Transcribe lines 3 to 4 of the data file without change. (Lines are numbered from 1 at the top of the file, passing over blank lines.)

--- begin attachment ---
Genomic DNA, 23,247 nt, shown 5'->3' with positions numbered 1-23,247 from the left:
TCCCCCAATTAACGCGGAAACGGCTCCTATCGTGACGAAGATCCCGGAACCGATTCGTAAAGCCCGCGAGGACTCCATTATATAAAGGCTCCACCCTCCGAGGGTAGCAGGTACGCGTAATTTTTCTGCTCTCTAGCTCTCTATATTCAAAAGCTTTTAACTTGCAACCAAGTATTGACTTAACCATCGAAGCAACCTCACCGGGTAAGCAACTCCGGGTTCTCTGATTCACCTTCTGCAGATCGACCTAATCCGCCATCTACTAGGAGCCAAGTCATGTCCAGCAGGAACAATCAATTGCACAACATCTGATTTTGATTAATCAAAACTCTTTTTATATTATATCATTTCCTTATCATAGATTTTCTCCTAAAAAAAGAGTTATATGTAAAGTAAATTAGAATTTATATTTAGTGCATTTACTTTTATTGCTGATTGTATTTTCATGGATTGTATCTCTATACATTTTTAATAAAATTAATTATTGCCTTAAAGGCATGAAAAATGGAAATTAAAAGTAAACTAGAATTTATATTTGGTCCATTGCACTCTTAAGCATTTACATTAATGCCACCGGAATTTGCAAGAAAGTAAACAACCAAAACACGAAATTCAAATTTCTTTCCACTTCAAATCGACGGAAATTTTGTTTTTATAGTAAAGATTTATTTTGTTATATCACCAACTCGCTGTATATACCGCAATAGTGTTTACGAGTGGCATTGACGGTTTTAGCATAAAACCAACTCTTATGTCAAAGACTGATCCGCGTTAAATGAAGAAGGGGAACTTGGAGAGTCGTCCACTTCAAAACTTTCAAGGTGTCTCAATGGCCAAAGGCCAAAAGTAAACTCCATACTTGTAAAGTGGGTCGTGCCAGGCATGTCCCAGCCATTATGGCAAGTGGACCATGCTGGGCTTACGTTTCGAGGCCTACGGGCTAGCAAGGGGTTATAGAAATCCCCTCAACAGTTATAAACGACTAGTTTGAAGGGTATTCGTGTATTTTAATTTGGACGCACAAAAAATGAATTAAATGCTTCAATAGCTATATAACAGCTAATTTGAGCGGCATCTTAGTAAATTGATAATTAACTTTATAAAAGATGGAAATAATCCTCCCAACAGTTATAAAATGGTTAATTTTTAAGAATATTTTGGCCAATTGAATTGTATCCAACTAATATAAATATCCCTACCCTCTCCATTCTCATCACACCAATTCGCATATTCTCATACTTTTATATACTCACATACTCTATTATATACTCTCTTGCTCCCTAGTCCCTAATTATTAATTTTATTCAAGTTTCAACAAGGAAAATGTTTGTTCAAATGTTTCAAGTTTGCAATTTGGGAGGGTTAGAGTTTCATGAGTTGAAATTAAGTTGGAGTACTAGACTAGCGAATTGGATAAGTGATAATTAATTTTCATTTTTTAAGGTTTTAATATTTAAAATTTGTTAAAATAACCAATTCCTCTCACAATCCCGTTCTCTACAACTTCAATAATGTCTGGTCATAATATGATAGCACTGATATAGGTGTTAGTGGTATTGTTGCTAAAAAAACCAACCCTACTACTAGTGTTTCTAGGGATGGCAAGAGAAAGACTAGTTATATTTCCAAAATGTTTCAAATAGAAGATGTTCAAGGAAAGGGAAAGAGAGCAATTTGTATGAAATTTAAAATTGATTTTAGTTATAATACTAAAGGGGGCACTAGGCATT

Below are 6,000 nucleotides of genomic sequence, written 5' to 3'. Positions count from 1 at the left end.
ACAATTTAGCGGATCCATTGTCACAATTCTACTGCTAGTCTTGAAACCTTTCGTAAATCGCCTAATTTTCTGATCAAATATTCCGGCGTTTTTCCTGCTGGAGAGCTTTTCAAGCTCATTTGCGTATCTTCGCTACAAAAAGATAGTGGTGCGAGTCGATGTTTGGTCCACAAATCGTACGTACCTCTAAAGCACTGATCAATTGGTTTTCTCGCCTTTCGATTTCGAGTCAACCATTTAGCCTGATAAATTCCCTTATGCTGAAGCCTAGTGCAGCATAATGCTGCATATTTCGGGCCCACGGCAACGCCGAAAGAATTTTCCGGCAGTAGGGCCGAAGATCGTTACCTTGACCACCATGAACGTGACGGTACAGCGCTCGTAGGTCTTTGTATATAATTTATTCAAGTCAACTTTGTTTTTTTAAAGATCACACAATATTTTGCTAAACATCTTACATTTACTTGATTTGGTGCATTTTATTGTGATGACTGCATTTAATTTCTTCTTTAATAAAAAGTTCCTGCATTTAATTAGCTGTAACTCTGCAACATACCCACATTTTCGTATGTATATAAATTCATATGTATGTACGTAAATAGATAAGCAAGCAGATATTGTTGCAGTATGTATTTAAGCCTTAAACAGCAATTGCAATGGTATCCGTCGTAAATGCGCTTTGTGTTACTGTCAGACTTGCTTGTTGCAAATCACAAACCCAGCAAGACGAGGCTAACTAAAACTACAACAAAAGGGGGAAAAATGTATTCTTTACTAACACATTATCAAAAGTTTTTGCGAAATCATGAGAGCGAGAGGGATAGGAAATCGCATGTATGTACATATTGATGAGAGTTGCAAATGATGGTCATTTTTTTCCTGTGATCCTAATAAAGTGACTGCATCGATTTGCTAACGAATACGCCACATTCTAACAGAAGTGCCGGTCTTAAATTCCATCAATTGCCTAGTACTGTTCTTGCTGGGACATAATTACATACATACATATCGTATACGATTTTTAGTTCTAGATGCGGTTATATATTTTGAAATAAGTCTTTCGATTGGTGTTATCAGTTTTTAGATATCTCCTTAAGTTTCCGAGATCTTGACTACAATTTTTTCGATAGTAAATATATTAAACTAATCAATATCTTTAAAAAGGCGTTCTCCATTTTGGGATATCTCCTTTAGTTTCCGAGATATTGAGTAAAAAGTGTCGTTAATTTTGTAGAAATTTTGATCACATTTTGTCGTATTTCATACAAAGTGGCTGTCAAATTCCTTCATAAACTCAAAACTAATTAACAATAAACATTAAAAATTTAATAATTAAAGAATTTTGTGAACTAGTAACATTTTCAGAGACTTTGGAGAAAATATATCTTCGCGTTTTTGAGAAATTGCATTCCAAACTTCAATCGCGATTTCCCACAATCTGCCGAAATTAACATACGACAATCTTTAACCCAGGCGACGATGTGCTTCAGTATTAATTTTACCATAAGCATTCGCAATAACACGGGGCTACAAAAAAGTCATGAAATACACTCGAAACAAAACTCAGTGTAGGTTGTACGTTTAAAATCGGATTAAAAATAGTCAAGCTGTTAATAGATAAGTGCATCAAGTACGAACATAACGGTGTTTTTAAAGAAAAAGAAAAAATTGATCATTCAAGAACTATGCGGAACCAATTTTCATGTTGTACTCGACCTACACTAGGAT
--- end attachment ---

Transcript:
Below are 6,000 nucleotides of genomic sequence, written 5' to 3'. Positions count from 1 at the left end.
ACAATTTAGCGGATCCATTGTCACAATTCTACTGCTAGTCTTGAAACCTTTCGTAAATCGCCTAATTTTCTGATCAAATATTCCGGCGTTTTTCCTGCTGGAGAGCTTTTCAAGCTCATTTGCGTATCTTCGCTACAAAAAGATAGTGGTGCGAGTCGATGTTTGGTCCACAAATCGTACGTACCTCTAAAGCACTGATCAATTGGTTTTCTCGCCTTTCGATTTCGAGTCAACCATTTAGCCTGATAAATTCCCTTATGCTGAAGCCTAGTGCAGCATAATGCTGCATATTTCGGGCCCACGGCAACGCCGAAAGAATTTTCCGGCAGTAGGGCCGAAGATCGTTACCTTGACCACCATGAACGTGACGGTACAGCGCTCGTAGGTCTTTGTATATAATTTATTCAAGTCAACTTTGTTTTTTTAAAGATCACACAATATTTTGCTAAACATCTTACATTTACTTGATTTGGTGCATTTTATTGTGATGACTGCATTTAATTTCTTCTTTAATAAAAAGTTCCTGCATTTAATTAGCTGTAACTCTGCAACATACCCACATTTTCGTATGTATATAAATTCATATGTATGTACGTAAATAGATAAGCAAGCAGATATTGTTGCAGTATGTATTTAAGCCTTAAACAGCAATTGCAATGGTATCCGTCGTAAATGCGCTTTGTGTTACTGTCAGACTTGCTTGTTGCAAATCACAAACCCAGCAAGACGAGGCTAACTAAAACTACAACAAAAGGGGGAAAAATGTATTCTTTACTAACACATTATCAAAAGTTTTTGCGAAATCATGAGAGCGAGAGGGATAGGAAATCGCATGTATGTACATATTGATGAGAGTTGCAAATGATGGTCATTTTTTTCCTGTGATCCTAATAAAGTGACTGCATCGATTTGCTAACGAATACGCCACATTCTAACAGAAGTGCCGGTCTTAAATTCCATCAATTGCCTAGTACTGTTCTTGCTGGGACATAATTACATACATACATATCGTATACGATTTTTAGTTCTAGATGCGGTTATATATTTTGAAATAAGTCTTTCGATTGGTGTTATCAGTTTTTAGATATCTCCTTAAGTTTCCGAGATCTTGACTACAATTTTTTCGATAGTAAATATATTAAACTAATCAATATCTTTAAAAAGGCGTTCTCCATTTTGGGATATCTCCTTTAGTTTCCGAGATATTGAGTAAAAAGTGTCGTTAATTTTGTAGAAATTTTGATCACATTTTGTCGTATTTCATACAAAGTGGCTGTCAAATTCCTTCATAAACTCAAAACTAATTAACAATAAACATTAAAAATTTAATAATTAAAGAATTTTGTGAACTAGTAACATTTTCAGAGACTTTGGAGAAAATATATCTTCGCGTTTTTGAGAAATTGCATTCCAAACTTCAATCGCGATTTCCCACAATCTGCCGAAATTAACATACGACAATCTTTAACCCAGGCGACGATGTGCTTCAGTATTAATTTTACCATAAGCATTCGCAATAACACGGGGCTACAAAAAAGTCATGAAATACACTCGAAACAAAACTCAGTGTAGGTTGTACGTTTAAAATCGGATTAAAAATAGTCAAGCTGTTAATAGATAAGTGCATCAAGTACGAACATAACGGTGTTTTTAAAGAAAAAGAAAAAATTGATCATTCAAGAACTATGCGGAACCAATTTTCATGTTGTACTCGACCTACACTAGGAT